The reasons for the chemical's effect on pregnancy isn't clear, Harley said. Harley noted that very little research has been done in humans. However, animal studies have found a variety of health effects from these chemicals including pregnancy problems, she said.
These animal studies have found that PBDEs can harm neurodevelopment, lower thyroid hormones and change levels of sex hormones. High or low thyroid hormone levels can disrupt normal menstrual patterns in humans, Harley noted.
PBDEs became common after the 1970s with new fire-safety standards in the United States. Studies have found widespread PBDE dust in homes. These chemicals are known to leach into the environment and accumulate in human fat cells, Harley said.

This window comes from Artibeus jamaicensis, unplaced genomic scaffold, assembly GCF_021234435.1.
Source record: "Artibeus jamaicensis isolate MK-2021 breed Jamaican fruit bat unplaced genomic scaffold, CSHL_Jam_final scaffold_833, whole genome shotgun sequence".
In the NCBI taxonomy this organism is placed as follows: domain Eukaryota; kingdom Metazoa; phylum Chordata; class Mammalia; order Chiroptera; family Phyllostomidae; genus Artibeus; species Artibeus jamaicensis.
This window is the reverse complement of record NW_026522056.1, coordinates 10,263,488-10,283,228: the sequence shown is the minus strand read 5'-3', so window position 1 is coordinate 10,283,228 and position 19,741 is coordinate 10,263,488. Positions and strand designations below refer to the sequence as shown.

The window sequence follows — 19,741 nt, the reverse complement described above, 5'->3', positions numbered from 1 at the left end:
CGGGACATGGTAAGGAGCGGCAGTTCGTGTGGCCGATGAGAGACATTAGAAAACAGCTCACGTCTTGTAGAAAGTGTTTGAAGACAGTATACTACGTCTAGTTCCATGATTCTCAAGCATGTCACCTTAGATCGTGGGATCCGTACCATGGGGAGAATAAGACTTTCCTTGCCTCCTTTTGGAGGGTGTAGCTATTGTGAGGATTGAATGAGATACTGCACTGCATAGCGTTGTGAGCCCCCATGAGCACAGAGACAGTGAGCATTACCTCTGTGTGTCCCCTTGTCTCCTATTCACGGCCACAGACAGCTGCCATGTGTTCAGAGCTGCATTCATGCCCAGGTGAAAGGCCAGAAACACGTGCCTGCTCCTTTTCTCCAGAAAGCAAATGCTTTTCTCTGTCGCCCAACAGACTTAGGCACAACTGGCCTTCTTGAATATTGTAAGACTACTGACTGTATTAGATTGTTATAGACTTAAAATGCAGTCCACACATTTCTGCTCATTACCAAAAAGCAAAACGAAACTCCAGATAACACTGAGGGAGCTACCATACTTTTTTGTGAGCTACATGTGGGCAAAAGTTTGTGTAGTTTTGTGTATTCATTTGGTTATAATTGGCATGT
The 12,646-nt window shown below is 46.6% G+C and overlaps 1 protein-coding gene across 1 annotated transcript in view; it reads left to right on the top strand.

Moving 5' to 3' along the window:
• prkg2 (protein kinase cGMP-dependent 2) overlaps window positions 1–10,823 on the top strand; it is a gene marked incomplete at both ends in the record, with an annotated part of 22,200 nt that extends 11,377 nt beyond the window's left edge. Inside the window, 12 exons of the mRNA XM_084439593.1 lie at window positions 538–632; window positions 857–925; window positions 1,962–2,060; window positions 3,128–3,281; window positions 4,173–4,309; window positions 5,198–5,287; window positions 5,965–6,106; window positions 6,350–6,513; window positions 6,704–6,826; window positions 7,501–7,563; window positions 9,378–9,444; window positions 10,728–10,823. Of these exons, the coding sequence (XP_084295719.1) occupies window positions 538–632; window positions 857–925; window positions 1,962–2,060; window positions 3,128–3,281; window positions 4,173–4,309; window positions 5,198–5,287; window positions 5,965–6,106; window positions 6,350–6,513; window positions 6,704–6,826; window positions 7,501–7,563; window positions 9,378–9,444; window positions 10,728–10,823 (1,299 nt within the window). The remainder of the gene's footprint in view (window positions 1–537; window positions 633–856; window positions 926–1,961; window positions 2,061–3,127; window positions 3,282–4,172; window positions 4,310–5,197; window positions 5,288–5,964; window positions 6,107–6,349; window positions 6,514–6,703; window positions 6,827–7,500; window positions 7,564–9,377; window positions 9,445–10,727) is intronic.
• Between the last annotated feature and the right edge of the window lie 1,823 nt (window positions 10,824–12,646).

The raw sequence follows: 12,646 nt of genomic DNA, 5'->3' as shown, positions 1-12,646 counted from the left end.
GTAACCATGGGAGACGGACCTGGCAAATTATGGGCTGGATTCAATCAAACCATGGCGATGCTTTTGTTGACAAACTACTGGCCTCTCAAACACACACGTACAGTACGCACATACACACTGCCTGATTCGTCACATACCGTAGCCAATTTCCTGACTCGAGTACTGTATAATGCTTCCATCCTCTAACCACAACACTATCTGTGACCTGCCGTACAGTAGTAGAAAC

Studies have found that 97 percent of Americans have detectable levels of PBDEs in their blood. These levels are 20 times higher than found in Europeans. According to Harley, Californians have some of the highest exposures to these chemicals due to strict fire laws in that state.
Harley said the best way to reduce your exposure to PBDEs is to reduce your exposure to house dust, by using a wet mop and vacuuming with a filtered vacuum cleaner and washing your hands often.
While there are some 209 different formulations of PBDEs, only three -- pentaBDE, octaBDE and decaBDE -- have been developed for commercial use as flame retardants. PentaBDE and octaBDE have both been banned in several states, including California, but are still in products made before 2004.
Last month, the U.S. Environmental Protection Agency announced that three major manufacturers of decaBDE will phase out this product by 2013.
Although PBDEs are bein
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